Let Me Borrow Your Girlfriend

You can download a PDF of the guitar tablature here.
You can hear an mp3 of the song in its present form here.

A bowl of CheeriosBackground

In 1985 or 1986, while a senior in college, I wrote my first 2 songs:  "Let's Walk" and "Are We in Love?".  Somewhere during all this, I also had a little songlet called "Let Me Borrow Your Girlfriend."  It was pretty much exactly the first verse of the song as it later became, and nothing else.  

I could rummage through and find an old tape of me singing it, but the one I have ready at hand is a recording made with me playing guitar and bass and with Mark Glickman on drums in our dorm room, probably from 1986.

The bassline had this odd turn to it which sounded neat at the time, but which later seemed just counterproductive to the melody (which was already conceived, as I know by the other recording I haven't digitized).  The part that made it very difficult to take this song seriously was the part that sounds like a beer jingle:  G/Em C/B/Bflat/A  F/G/C.  It just sounded stupid.  As desperate as I was to write a third song, I never considered this more a song than any other fragment I had on hand, despite the fact that this one had lyrics and a melody.  It was really the runt of the litter.

On the night of August 29th, 2007, however, I and some friends went out to the open mike at Starbucks in Davis Square.  One of the other musicians was a songstress whom I found appealing.  Over the course of a long evening of music, she mentioned that she had a lighting fixture she needed to have installed.  While she had mentioned a boyfriend, I was beginning to wonder whether he really existed, as this sort of task would surely be dangled before him for action.  While that particular line of conjecture did not deliver on the promise, this episode was enough to inspire a second verse for this old song and renew my thinking.

A third verse furthered the narrative of romantic scheming and a bridge provided a nice melodic and rhythmic counterpoint in an October 5th demo, although the bridge had a pitch-shifted voice singing a kazoo-like tune and no words.

By the October 8th demo, the bridge had acquired words on a quirky carpentry theme rich in jealous spite.  Its chord progression had been made a little nicer, going up to an Em where before it had stood on a Dm.  That same night, I performed the song for the first time at the Lizard Lounge Open Mike Challenge, though I mistakenly played the old chords under the bridge.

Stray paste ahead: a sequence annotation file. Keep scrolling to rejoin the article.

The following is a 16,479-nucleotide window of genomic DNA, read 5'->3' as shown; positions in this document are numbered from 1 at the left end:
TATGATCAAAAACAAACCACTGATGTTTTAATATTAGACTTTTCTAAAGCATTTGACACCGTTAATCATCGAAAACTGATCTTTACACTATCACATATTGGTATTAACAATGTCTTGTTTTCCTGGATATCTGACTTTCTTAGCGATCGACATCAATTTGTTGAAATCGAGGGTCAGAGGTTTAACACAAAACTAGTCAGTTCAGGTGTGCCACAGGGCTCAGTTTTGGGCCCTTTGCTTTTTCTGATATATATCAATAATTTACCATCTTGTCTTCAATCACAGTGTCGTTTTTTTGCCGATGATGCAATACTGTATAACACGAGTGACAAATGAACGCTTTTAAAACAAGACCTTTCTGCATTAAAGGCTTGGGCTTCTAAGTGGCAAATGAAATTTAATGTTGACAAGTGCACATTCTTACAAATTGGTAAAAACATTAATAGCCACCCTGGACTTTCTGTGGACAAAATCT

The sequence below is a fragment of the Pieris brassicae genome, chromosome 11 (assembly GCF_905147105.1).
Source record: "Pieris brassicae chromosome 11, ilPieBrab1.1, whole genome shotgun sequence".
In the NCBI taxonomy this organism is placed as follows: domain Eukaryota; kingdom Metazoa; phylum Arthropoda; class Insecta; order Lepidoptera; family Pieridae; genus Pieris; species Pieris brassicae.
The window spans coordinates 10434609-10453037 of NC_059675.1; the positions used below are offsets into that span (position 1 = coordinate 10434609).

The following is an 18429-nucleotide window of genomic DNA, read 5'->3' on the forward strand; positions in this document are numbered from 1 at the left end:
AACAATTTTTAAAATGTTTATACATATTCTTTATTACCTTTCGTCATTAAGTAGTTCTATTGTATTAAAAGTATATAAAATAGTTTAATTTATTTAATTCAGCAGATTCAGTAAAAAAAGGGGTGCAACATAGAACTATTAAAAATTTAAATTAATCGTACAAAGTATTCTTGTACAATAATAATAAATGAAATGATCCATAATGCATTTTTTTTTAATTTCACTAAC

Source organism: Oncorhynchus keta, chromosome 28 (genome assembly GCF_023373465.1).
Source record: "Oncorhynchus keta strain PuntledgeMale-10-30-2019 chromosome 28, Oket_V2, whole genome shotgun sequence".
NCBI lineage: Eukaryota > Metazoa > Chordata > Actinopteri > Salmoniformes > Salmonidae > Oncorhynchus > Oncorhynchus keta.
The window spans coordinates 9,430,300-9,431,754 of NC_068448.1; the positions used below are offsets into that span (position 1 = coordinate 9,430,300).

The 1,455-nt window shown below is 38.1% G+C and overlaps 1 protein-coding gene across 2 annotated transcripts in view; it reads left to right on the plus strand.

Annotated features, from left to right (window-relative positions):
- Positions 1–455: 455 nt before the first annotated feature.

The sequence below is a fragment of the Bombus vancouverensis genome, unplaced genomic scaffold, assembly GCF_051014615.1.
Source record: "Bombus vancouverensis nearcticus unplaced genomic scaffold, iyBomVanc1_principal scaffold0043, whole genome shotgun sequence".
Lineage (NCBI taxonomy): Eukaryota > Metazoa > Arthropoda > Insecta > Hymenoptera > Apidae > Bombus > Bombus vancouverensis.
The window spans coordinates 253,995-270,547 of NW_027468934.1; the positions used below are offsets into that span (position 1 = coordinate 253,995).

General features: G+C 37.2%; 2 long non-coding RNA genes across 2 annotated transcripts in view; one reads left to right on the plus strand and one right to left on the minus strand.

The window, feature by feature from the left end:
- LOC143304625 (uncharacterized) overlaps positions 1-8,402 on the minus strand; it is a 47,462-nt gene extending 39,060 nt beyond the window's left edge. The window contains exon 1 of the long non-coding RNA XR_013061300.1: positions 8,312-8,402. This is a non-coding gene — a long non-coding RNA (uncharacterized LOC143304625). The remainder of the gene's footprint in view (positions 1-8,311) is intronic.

The last demo I made was done on October 10th, 2007.  It had the final chord progression for the bridge, but the lyrics are not perfect.  I've yet to do a recording featuring the latest words.


The lyrics wound up as

I catch my breath when they walk by.
I try to look away.
I just don't want to see the guy
who's holding her today

Did she really mean that smile,
or was it just for show?
Give me her for just a while
and maybe then I'll let you know

Let me borrow your girlfriend,
just for an hour or two
Hey buddy, give her to me
or I'm gonna take her from you.

She bought herself an overhead light
to brighten up her hall.
I told her I could hang it tonight
if she gave me a call.

It's a standard boyfriend chore
and hardly rocket science.
I wonder if she's really sure
that she's replacing the right appliance.

Let me borrow your girlfriend,
just for an hour or two
Hey buddy, give her to me
or I'm gonna take her from you.

I wonder was she hammered
when he nailed her in his Ford?
Did her timber shiver like a reed?
Or was she unenamored
to be drilled through like a board
milled from a cord
as wood pecker feed?

I hear that he may travel to France
to go to La Sorbonne.
I really hope that he'll take the chance
pour chercher tous les femmes.

But he will find his plan is flawed
as he sits through "Les Mis"
and wonders why he studied abroad
when I stayed home and studied his.

Let me borrow your girlfriend,
just for an hour or two
Hey buddy, give her to me
or I'm gonna take her from you.

Performance and Finishing

I think this song could use a little harmonizing in places, particularly where it hits an A chord at the end of the verse ("...who's holding her today").